Perfecting the Mad Dash


Buddy and I have a saying to describe one of our mother son rituals. It is called the MAD DASH. Right now, we only have a Mad Dash every Tuesday. Last year, the Mad Dash was every Monday and Wednesday. When I have shows or an insane rehearsal schedule, like when I am working with a theater company, the Mad Dash can be every day.

What is a Mad Dash you may ask? A Mad Dash is when I have 30 minutes or less to pick up Buddy from school or an activity, drop him off at daycare or with his dad, and get to rehearsal or a technique class. It is a Mad Dash because Tucson is a city that is very spread out and the interstate does not run directly through town. That usually means red lights every half a mile at 35 miles per hour driving.

The Mad Dash can be very anxiety producing, stressful and involve a lot of yelling on my behalf. A Mad Dash may also involve some road rage on my part especially if the Mad Dash is close to a performance I am directing and producing, or when I have grant deadlines.

As an introvert who takes a long time to warm up and get in the zone to work and write, cutting up my concentration by running all over town stuck in traffic when I have a deadline looming is insanely frustrating because it is a large distraction (See Blog Post #1). The Mad Dash can also be insanely stressful, especially on days when I leave the house at 7:45am and won’t be returning until 11pm that evening. On these days, I have to be on top of everything: homework, piano books, water bottles, snacks, rehearsal bags with notes, music, costumes for dancers, lap top to get work done in parking lots, outside of speech therapy, or choir, wherever I can find a moment. Buddy has learned my “please turn green, please turn green” mantra I say to the lights every half mile. And he knows when I say “gas pedal” I mean “get your shoes on, pick up your things and get out of the door 5 minutes ago.”

Lately, however, with the whole company hiatus thing, my stress level is much lower these days and the Mad Dashes have been upbeat and something fun that we laugh at and joke about. For example, the Tuesday Mad Dash usually begins with Buddy racing his friends to the parking lot after choir rehearsal and ends with a guessing game about who will arrive first at the rendezvous point for the Buddy drop off at a Jimmy John’s parking lot, me and Buddy or my partner. The significant other usually wins.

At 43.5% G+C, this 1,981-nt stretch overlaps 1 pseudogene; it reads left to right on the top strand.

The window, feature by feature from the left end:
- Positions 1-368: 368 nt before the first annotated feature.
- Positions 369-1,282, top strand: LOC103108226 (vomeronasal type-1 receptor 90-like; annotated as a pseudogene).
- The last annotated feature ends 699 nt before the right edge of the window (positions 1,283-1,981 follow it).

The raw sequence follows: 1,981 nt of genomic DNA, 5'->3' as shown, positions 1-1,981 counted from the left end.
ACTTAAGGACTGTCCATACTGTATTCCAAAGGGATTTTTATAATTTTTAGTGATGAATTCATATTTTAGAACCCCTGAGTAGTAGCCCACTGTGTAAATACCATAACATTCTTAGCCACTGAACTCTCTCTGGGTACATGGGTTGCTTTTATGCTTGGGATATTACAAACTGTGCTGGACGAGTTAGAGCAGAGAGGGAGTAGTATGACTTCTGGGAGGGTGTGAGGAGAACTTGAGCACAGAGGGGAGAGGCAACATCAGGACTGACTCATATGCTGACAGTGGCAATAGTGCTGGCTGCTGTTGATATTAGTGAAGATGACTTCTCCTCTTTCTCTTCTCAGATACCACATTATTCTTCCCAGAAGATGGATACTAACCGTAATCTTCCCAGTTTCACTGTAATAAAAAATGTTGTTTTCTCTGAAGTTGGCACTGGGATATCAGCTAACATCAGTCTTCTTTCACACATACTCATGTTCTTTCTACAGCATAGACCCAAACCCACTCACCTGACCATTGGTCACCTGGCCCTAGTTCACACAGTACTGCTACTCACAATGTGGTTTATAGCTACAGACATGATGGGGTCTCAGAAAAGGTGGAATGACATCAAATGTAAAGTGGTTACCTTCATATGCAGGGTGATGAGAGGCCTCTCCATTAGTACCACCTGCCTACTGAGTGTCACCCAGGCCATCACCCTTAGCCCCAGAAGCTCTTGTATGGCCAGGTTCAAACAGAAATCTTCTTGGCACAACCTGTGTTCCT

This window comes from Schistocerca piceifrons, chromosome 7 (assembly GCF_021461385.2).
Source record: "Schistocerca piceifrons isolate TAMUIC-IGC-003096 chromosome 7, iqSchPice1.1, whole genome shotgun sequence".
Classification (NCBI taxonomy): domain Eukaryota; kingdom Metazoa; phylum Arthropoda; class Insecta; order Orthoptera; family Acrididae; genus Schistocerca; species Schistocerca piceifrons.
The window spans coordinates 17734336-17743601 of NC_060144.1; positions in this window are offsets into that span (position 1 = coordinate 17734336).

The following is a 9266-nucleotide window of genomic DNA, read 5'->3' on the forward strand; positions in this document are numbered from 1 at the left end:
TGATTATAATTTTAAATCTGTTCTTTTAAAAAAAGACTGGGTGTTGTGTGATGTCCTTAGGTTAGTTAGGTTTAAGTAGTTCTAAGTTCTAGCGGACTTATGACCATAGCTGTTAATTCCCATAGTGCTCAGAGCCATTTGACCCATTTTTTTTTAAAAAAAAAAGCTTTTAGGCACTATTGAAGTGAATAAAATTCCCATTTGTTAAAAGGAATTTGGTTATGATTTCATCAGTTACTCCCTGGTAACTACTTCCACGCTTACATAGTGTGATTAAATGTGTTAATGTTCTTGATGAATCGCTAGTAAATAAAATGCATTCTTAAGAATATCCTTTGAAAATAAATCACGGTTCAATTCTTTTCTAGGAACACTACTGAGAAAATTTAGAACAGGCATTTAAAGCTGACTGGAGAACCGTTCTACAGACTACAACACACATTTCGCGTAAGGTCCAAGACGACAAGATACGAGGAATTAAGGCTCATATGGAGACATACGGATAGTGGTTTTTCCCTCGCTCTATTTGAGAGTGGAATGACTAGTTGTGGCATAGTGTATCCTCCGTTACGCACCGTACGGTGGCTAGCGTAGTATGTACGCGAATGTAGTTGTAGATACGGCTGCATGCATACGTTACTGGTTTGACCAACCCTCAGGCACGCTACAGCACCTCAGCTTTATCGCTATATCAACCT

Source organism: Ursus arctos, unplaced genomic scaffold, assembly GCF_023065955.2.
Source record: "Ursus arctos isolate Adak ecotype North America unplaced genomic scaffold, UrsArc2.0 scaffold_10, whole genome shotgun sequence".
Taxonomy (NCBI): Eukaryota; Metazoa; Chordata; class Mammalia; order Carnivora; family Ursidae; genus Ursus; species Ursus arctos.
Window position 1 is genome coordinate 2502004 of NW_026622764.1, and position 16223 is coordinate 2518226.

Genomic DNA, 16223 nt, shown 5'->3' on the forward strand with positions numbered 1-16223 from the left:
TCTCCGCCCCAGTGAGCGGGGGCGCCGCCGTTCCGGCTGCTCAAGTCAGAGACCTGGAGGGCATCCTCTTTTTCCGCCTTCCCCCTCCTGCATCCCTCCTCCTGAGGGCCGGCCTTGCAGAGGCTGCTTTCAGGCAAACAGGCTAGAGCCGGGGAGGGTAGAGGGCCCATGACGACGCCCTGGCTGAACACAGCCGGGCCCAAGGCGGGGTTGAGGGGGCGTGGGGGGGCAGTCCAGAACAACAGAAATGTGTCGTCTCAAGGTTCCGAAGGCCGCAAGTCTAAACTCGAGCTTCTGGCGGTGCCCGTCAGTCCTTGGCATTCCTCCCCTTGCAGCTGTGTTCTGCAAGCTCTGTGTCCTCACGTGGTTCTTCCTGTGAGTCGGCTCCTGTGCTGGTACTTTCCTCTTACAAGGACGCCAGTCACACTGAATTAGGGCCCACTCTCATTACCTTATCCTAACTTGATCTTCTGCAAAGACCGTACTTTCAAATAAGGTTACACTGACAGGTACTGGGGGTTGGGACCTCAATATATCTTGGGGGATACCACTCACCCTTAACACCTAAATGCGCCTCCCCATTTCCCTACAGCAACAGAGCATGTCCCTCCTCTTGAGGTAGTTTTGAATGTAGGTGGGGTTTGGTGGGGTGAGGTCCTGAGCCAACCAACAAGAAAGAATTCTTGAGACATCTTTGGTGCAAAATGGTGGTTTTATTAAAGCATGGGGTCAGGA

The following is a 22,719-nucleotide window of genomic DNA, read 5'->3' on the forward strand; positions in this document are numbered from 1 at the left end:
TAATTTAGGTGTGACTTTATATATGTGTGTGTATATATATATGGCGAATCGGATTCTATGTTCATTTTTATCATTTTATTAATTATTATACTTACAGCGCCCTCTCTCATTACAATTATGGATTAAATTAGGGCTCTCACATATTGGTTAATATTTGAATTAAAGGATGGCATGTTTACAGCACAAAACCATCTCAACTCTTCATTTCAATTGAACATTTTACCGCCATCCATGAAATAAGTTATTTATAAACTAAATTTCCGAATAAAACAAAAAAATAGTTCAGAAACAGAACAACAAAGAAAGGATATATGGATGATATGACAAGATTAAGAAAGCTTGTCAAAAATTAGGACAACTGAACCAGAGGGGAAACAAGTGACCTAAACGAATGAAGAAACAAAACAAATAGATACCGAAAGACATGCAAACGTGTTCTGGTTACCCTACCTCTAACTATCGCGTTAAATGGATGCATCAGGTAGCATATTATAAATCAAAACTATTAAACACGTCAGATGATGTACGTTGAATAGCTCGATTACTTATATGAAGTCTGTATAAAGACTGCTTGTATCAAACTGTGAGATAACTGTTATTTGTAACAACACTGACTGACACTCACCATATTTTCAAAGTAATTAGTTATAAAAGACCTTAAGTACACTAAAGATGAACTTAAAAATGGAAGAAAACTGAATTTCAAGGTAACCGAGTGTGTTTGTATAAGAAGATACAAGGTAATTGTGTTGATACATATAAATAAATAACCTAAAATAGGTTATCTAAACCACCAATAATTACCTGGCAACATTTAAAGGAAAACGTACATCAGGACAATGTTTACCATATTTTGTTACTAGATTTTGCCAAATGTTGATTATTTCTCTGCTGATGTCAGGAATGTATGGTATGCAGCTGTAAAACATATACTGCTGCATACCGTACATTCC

Right now, that Tuesday Mad Dash happens between Buddy and my rehearsals. Buddy is in the Tucson Arizona Boys Chorus and studies piano so now he and he is also a performing artist with rehearsals and call times and shows. I was always sad that my husband retired from dance right after we got married. Now I think it may be a good thing. I can barely juggle two performing artists rehearsal schedules! I can’t even imagine trying to coordinate three! And between Buddy and me, I foresee many more Mad Dashes in the future.

The Precedence

Less than six months after founding, my company received a grant to apply for 501c3, non-profit status. Looking back on it now, it was an interesting reaction to the grant all around. I was not excited nor did I celebrate. I got to work right away, I hit the ground running and did not look back. I had work to do and a deadline by which to achieve it. I felt pressure and the need to succeed after receiving this small investment. My founding board president, however, had the complete opposite response. Her reaction was “I guess we have to do this now.” I was dumbfounded by her reaction. Of course that is what we were going to do. That is what we set out to do and I had that headstrong attitude…. I never fail.

Those who have applied for 501c3 status know that the process is long, time-consuming, and filled with lots of paperwork and technical language. All the Ts have to be crossed and the Is and Js dotted, or heaven forbid, the application is rejected and an org has to apply again. The application is also expensive and the grant my company was awarded would only cover one application. One try. It was the organization’s one shot. Pressure.

Having experience working on federal grants at the University and after successfully applying for my husbands’ green card by myself, I decided to do the application in house. And that meant I would do the application. Me, working at home, just me. And my son.

I did the paperwork for the c3 when my son was 9 months old. At a time when he was learning to stand. At a time when I was weaning him from breast feeding. I worked on the application during my down time from work. I was teaching 2 classes back then. It was supposed to be 20 hours of work a week but it was more like 30 or 35. Like artists, adjunct faculty are overworked and underpaid. There I was, In between lectures, office hours, grading, and managing teaching assistants. I only had child care for my UA job. All the dance company work didn’t pay, so the expense of childcare was not justified. Especially for my husband. My mother-in-law lived 45 minutes away and was unable to help due to ongoing family problems. It was me, working from home. With my son.

The memory that is seared into my brain from this time in my life is an image of me. Sitting at my desk in my small one-bedroom apartment on an exercise ball, desperately trying to finish the application. And my son at my leg, trying to stand, trying to climb up my knee, so that I could hold him. But I could not. I had to finish this application. Me, alone. Stress. Pressure. I kept brushing him down off my leg, back to a seated position, back to the floor. So I could focus on work. No child care. Stress. Pressure. So I could get the application done. No child care. So I could finally have space to do choreography I envisioned.

Pushing him to a seated position so I could work, so I could choreograph, so that I could dance. That set the precedence for the years to come…